Our food choices are expanding, not only with the accelerating globalization of American food culture and dining choices, but new delivery platforms. While the classic fast food industry faces immense labor challenges, new entrants are presenting unprecedented opportunities for municipalities to create, revitalize or enhance community and economic development in local neighborhoods. Most prominent among these are gas station eateries and food trucks.

The Washington Post profiles the booming business of fresh gas station cuisines (Thai, Korean and Mexican instead of three-day old hot dogs and stale donuts):

“The Gorees invested thousands of dollars in the restaurant, instead of the hundreds of thousands it would have taken for a standalone place. They have no debt. The tables and chairs are from Ikea. They buy local food. The flowers on the tables are from the farmer’s market.”

The ‘new normal’  assumes many forms and foremost among them is the creative use of existing, under-utilized space. So-called “ugly” spaces, whether a run-down strip mall or a corner gas station, are being transformed not by major government development initiatives or big banking schemes but local elements. These local forces include both expansion-minded entrepreneurs and cost-conscious civil society elements, only the former of whom I will discuss today.

The most unproductive spaces of all within many municipalities are government mandated, free market abridging parking spaces. Most of these spaces exist because of maximal parking requirements that are a major drag on municipal productivity. They drive up construction costs, waste infrastructure taxes, harm the environment via impervious surface runoff and inflict many other ills well-documented by Donald Shoup in “The High Cost of Free Parking“. Recently, some of these spaces have been smartly used by food trucks.

Food trucks though face enormous regulatory hostility from local governments.

Even as their popularity has spread from major urban centers (SF, Portland, Boston) to smaller municipalities (Cary, Everett), the barriers to entry and stability have been almost uniformly erected by local governments. Bureaucratic inertia (rules written in the 1980’s), protectionist cartel mobilization (restauranteurs unreasonably view food trucks as existential threats), and complex, even conflicting regulations from different departments (Transportation, Public Health) continue to exact a heavy price from food truck operators. While they have organized and even crafted inventive solutions to common problems such as renting a private lot and offering transparent food safety assurances, their efforts in every city will only be successful if common citizens unite with uniquely qualified individuals and organizations such as the Institute for Justice to uphold free market principles and consumer choice.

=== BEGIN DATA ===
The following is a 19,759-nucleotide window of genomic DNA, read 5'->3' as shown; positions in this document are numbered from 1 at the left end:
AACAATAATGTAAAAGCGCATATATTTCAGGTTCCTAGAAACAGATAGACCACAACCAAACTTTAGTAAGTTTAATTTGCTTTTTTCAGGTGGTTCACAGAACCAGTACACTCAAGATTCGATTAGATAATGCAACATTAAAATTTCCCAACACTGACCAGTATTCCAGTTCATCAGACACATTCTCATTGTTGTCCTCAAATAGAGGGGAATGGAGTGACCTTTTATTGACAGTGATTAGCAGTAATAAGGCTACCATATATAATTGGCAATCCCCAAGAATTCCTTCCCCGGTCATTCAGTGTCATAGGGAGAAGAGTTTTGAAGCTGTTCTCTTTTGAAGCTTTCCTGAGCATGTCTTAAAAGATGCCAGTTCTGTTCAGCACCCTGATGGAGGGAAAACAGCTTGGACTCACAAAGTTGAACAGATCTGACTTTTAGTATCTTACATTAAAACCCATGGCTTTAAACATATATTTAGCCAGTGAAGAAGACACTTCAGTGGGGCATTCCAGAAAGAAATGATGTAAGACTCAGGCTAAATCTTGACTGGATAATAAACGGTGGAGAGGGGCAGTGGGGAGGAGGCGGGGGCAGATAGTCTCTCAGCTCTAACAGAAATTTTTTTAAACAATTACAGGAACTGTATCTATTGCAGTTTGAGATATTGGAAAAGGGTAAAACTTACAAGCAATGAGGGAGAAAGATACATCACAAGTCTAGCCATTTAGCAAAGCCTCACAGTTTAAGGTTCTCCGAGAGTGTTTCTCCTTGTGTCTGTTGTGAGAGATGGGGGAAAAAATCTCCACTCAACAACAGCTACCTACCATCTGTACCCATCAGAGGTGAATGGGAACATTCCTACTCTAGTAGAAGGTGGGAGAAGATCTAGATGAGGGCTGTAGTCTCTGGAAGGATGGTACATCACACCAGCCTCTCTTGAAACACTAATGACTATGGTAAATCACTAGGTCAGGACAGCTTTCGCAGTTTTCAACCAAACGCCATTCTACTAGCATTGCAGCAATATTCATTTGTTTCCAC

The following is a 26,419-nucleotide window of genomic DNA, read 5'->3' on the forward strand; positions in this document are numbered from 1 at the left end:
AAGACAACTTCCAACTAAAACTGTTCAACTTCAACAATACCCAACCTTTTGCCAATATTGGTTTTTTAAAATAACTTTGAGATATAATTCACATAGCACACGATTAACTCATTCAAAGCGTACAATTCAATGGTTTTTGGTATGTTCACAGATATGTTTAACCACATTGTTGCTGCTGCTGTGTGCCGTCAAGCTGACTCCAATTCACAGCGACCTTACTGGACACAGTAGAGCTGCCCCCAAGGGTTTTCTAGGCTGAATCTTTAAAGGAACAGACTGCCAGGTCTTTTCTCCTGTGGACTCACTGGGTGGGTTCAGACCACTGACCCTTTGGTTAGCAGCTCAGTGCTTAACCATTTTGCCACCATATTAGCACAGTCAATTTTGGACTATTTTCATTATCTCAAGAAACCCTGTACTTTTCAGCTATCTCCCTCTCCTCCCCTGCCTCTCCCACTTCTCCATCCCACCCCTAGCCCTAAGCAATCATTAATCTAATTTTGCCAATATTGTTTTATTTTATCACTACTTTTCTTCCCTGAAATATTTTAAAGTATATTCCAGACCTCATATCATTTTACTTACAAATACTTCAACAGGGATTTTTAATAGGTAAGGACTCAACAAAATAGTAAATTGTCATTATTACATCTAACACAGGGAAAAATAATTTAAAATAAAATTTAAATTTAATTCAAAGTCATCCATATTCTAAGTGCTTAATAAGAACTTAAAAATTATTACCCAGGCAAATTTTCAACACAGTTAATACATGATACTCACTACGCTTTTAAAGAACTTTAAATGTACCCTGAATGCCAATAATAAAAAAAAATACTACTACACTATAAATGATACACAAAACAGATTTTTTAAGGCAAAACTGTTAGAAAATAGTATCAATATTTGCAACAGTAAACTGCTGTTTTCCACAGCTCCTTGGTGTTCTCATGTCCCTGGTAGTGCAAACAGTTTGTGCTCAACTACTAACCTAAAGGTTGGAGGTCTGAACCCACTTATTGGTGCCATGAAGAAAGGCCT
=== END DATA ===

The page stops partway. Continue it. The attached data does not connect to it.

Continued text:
Nevertheless, unless they are strangled in most locales by a noxious mix of government and incumbent businesses, food trucks are part of a changing work culture that meets an emerging market need.

“We’re knee-deep in the era of 15-minute lunch breaks and work days that extend far past our dinner times. The reality of ever-longer hours has cut across class lines. “

In the best case for a municipality’s development, food trucks and gas station eateries can even be a part of a DIY district, where inventive repurposing of existing space revitalizes under-performing areas of a municipality. A common thread of these larger projects is the removal of onerous government regulations, such as parking requirements and strict Euclidian zoning separation of land-uses, that greatly raise the cost of startups and impede synergies that develop from multiple combinations of “live-work-play-meet” market demands.

Most intriguingly for local or smaller businesses competing with their often subsidized competitors in national and regional chains, this is part of a longer trend since the Recession of what UNC  entrepreneurship professor Ted Zoller describes as:

“People, craving a genuine product, are turning to homegrown businesses and moving toward destinations that provide a sense of belonging to a community and the opportunity to be part of the scene…”